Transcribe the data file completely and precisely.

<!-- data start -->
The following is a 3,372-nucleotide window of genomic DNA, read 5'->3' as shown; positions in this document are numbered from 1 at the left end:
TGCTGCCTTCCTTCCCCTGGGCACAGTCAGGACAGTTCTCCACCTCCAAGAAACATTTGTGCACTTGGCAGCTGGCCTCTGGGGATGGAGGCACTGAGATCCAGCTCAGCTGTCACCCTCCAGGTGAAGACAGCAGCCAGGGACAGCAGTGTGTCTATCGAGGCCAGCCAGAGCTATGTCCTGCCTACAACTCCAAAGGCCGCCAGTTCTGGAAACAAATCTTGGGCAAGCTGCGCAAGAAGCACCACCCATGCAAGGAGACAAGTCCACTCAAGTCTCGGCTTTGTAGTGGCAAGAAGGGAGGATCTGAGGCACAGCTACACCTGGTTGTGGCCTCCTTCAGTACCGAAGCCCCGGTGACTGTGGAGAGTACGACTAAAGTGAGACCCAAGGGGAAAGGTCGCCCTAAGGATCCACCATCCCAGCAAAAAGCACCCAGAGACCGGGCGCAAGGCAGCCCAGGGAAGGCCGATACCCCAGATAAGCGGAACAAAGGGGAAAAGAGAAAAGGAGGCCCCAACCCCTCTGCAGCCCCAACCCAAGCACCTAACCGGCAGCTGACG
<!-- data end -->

The following is a 3,372-nucleotide window of genomic DNA, read 5'->3' as shown; positions in this document are numbered from 1 at the left end:
TGCTGCCTTCCTTCCCCTGGGCACAGTCAGGACAGTTCTCCACCTCCAAGAAACATTTGTGCACTTGGCAGCTGGCCTCTGGGGATGGAGGCACTGAGATCCAGCTCAGCTGTCACCCTCCAGGTGAAGACAGCAGCCAGGGACAGCAGTGTGTCTATCGAGGCCAGCCAGAGCTATGTCCTGCCTACAACTCCAAAGGCCGCCAGTTCTGGAAACAAATCTTGGGCAAGCTGCGCAAGAAGCACCACCCATGCAAGGAGACAAGTCCACTCAAGTCTCGGCTTTGTAGTGGCAAGAAGGGAGGATCTGAGGCACAGCTACACCTGGTTGTGGCCTCCTTCAGTACCGAAGCCCCGGTGACTGTGGAGAGTACGACTAAAGTGAGACCCAAGGGGAAAGGTCGCCCTAAGGATCCACCATCCCAGCAAAAAGCACCCAGAGACCGGGCGCAAGGCAGCCCAGGGAAGGCCGATACCCCAGATAAGCGGAACAAAGGGGAAAAGAGAAAAGGAGGCCCCAACCCCTCTGCAGCCCCAACCCAAGCACCTAACCGGCAGCTGACG